If for some reason you haven’t read the remarkable Jan Crawford piece about how John Roberts changed his vote on health care, then you really should. As Jonathan Cohn points out, Crawford is well-sourced and highly credible on matters involving legal conservatives, and she based her account on “two sources with specific knowledge of the deliberations.”
The obvious next question, as Orin Kerr writes, is “who leaked”? Kerr speculates that the leakers were justices, since it’s the kind of transgression that would be a career-ender for a clerk, and a clerk is really the only other person who might know what happened. But, then, which justices? Jason Zengerle says Clarence Thomas is one likely candidate, since he was a hero of Crawford’s recent book and granted her several high-profile interviews around the same time.
As for the second justice, assuming there was a second (and obviously there need not have been), my money is on Anthony Kennedy. Crawford’s piece really goes out of its way to cast him as principled and intellectually formidable, something that, suffice it to say, is a bit at odds with the conventional wisdom. To wit:
Kennedy has long frustrated conservatives, because he occasionally joins with liberals to provide the key swing vote in cases involving social issues. They openly mock his writing style as grandiose and his jurisprudence as squishy - in other words, changeable and too moderate.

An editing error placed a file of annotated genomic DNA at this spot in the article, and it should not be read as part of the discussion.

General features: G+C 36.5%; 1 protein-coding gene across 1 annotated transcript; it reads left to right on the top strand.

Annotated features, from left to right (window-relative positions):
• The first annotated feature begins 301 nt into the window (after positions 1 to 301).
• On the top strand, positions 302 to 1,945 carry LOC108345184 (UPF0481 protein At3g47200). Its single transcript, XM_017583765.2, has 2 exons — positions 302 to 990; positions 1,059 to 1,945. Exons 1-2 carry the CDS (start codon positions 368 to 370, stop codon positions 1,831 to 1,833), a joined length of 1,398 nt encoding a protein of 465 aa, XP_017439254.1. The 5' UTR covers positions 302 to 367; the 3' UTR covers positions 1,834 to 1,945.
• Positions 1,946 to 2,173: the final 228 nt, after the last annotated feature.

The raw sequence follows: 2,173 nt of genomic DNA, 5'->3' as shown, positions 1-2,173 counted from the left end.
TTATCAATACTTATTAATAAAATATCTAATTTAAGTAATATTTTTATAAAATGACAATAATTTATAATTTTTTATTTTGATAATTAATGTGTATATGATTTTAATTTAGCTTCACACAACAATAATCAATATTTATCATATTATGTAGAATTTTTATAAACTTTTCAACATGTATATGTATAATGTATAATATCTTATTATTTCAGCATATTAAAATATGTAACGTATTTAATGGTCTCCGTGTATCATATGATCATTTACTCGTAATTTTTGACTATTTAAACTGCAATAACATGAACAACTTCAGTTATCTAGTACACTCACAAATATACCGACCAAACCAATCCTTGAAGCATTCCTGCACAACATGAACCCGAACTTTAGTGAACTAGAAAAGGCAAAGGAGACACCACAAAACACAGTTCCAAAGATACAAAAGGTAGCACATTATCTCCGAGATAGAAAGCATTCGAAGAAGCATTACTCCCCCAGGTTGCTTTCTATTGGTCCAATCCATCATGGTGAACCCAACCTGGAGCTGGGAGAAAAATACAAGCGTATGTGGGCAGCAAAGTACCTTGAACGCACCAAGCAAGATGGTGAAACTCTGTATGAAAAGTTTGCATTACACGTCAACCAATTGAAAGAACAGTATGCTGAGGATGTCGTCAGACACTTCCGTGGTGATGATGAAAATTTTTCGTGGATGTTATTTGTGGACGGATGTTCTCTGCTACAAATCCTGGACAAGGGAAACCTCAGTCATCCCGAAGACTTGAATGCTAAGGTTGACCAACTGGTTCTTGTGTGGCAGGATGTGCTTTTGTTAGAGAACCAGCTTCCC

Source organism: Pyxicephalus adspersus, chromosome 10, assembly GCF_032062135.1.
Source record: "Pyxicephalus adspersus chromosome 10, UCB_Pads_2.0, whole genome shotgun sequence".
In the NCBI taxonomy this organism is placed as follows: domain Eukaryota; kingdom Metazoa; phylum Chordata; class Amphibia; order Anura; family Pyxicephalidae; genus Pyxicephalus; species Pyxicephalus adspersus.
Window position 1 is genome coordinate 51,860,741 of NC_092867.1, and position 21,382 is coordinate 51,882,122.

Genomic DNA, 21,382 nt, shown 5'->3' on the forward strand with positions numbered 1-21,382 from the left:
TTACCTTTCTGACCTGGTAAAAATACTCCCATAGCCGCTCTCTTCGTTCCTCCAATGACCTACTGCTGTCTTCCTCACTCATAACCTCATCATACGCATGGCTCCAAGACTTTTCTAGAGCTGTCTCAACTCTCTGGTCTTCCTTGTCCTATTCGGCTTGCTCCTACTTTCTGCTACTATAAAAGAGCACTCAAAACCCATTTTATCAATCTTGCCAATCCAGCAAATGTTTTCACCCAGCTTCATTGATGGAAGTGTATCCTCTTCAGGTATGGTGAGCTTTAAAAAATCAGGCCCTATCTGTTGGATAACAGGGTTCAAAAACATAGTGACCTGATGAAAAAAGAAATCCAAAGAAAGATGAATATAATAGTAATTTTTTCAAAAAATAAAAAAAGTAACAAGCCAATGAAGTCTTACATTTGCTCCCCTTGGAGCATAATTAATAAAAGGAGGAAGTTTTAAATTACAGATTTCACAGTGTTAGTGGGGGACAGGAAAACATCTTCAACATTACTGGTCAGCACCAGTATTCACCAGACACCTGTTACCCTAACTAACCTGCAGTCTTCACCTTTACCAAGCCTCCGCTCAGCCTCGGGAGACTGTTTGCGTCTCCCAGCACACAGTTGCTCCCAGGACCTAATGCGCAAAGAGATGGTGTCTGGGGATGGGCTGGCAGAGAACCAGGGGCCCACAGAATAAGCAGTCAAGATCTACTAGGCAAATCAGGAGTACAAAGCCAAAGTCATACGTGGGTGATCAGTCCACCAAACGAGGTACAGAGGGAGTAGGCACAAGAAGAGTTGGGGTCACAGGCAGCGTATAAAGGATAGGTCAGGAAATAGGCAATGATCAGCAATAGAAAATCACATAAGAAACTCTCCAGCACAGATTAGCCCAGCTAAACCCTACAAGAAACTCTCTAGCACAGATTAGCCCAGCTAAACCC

That's not entirely fair to Kennedy. In fact, there are underlying and consistent themes in his jurisprudence, much more so than in the jurisprudence of O'Connor. Kennedy has a libertarian streak, and he is skeptical of expansive government power over individuals. In fact, if there's an issue of an individual versus invasive government, Kennedy sides with the individual. ...
Kennedy also is strong on issues of federalism - and is remarkably consistent. His opinion in a 1999 case, Alden v. Maine, is considered one of the Court's finest in that area. Ruling that states were immune from private lawsuits in state courts, Kennedy wrote: "Sovereign immunity derives not from the Eleventh Amendment but from the federal structure of the original Constitution itself." …
Those structural boundaries, Kennedy believes, help protect the individual from runaway government power, and are key components to protecting liberty.
All of that dovetails with Kennedy's position on the individual mandate in the health care law. Close associates of Kennedy never thought he would waver in the case once he recognized the federal mandate as an encroachment on individual liberty (points Kennedy later would make in his sections of the joint dissent).
In fact, Kennedy was the most forceful and engaged of all the conservatives in trying to persuade Roberts to stand firm to strike down the mandate. Two sources confirm that he didn't give up until the very end.
It would hardly be the first time a journalist repaid a highly-valuable source by casting him or her in a favorable light. (Ahem.) As for Kennedy’s motives, one gets the sense reading Crawford’s piece—which was clearly shaped by Kennedy’s “close associates,” if not Kennedy himself—that he smelled an opportunity to redeem himself with conservatives and relinquish the turncoat title to John Roberts. In fact, the whole rehabilitation effort smacks of the same grandiosity that critics mock in his opinions. If it were any other justice, the over-the-top defense of Kennedy might suggest they weren’t the source. For Kennedy, the gun isn’t just smoking, it’s downright ablaze. A little subtlety might have gone a long way here.
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